Eric_W's Reviews > Working on the Edge: Surviving In the World's Most Dangerous Profession: King Crab Fishing on Alaska's HighSeas

Working on the Edge by Spike Walker
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Nov 21, 2008

it was amazing
bookshelves: nautical-non-fiction

To maximize the sensation of coldness and wetness while reading Spike Walker's Working on the Edge you should really listen to Ralph Vaughn-Williams Antarctic Symphony. It captures the loneliness, hard work and intense cold of the crab industry off Alaska's Bering Strait shores. Walker's book is about the meteoric rise and precipitous fall of an industry which has an occupational mortality rate 20 times that of the coal mining industry. Working conditions were frightful. Crewmen had to muscle 750 lb. crab pots over icy decks in 40 – 80 knot winds with seas often running over 30 feet. They were constantly drenched with frigid water for periods of up to 40 hours with no rest. The rewards, however, were extraordinary. During the late 70's the king crab population simply exploded. In the peak year of 1980 the 130,000,000 lb. quota was filled in 29 days by some 230 crab boats (a record high.) A regular crewman pulling the standard full share of 7% of the boat's take might top $50,000 for those 29 days. He (or she) could then go on to fish for tanner crab and pull in additional enormous sums.

Walker was lucky. He had been working in the timber industry, got tired and heard they were hiring up in Alaska. He was a strong worker and despite a predilection for seasickness Learned to love the hard work. In fact, when back in the "lower 48" for a visit he was disgusted to find people whose only desire was to get out of work. He couldn't wait to get back to Alaska and its raw living on the edge. Raw living it was. Bar house brawls were common, and the vast amounts of cash attracted enormous amounts of cocaine. By the 1981 season, however, only 28,000,000 lbs. were taken, and in 1983 the season was totally closed. It was determined that crabs had succumbed to a disease that was making the majority of females sterile.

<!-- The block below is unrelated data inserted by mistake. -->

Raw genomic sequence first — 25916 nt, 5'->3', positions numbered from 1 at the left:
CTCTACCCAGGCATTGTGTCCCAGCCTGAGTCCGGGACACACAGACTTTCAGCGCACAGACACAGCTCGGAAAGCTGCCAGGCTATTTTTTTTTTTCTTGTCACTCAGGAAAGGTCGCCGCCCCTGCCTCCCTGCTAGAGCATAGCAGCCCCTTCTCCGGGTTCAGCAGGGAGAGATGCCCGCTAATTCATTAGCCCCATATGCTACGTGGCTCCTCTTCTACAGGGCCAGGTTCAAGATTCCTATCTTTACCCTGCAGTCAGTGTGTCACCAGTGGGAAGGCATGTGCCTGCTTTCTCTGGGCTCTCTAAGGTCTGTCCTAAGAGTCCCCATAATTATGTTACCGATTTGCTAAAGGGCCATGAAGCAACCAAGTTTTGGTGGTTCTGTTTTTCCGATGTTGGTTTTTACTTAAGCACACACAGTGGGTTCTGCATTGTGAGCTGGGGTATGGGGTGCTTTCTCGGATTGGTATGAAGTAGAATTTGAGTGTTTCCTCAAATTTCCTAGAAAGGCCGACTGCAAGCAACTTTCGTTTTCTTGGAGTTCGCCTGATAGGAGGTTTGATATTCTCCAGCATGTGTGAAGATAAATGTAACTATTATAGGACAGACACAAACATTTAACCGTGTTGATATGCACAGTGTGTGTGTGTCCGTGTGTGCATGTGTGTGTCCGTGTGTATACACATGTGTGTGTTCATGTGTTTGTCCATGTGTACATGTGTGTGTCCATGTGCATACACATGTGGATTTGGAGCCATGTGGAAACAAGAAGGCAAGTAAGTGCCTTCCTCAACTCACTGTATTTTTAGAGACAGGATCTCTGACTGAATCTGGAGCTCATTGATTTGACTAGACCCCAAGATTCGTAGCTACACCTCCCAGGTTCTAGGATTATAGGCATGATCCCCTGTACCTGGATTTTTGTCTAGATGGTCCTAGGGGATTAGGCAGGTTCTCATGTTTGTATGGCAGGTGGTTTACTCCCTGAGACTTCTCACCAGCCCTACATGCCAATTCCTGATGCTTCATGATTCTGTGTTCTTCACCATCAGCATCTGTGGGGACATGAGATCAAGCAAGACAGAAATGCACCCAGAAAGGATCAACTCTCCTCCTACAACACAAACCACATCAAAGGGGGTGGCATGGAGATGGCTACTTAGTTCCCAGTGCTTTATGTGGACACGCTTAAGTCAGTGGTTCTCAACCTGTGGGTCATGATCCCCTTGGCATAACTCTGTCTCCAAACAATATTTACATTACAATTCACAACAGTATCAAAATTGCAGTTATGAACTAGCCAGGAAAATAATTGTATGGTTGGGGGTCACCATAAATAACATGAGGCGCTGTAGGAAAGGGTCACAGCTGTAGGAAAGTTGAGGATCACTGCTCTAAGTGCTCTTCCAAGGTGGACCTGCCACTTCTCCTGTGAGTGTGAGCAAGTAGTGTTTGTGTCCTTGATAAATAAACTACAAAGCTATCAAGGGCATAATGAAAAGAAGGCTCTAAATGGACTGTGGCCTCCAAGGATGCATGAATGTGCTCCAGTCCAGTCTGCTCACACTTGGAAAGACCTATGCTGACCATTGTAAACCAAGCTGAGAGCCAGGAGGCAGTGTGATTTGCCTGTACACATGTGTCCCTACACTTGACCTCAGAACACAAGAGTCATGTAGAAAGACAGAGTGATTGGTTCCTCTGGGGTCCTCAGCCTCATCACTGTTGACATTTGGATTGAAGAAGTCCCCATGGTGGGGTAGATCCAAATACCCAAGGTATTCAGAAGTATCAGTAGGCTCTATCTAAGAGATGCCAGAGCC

In between descriptions of how one baits a crab pot and the relative merits of various crew mates, Walker peppers his book with vivid descriptions of calamities and near deaths at sea. He interviewed many of these survivors for the book, and his retelling is spell-binding. From September 1982 through September I983, 68 vessels sank in Alaskan waters with 46 crewmen killed. Storms were ubiquitous and particularly vicious. You gotta be nuts. Great account for us Walter Mittys.
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Jessie Gussman I love the suggestion of companion music! I checked out your home page and laughed at your kids--'oh, Dad mowed the front yard twice so he could finish the chapter.' Hilarious!


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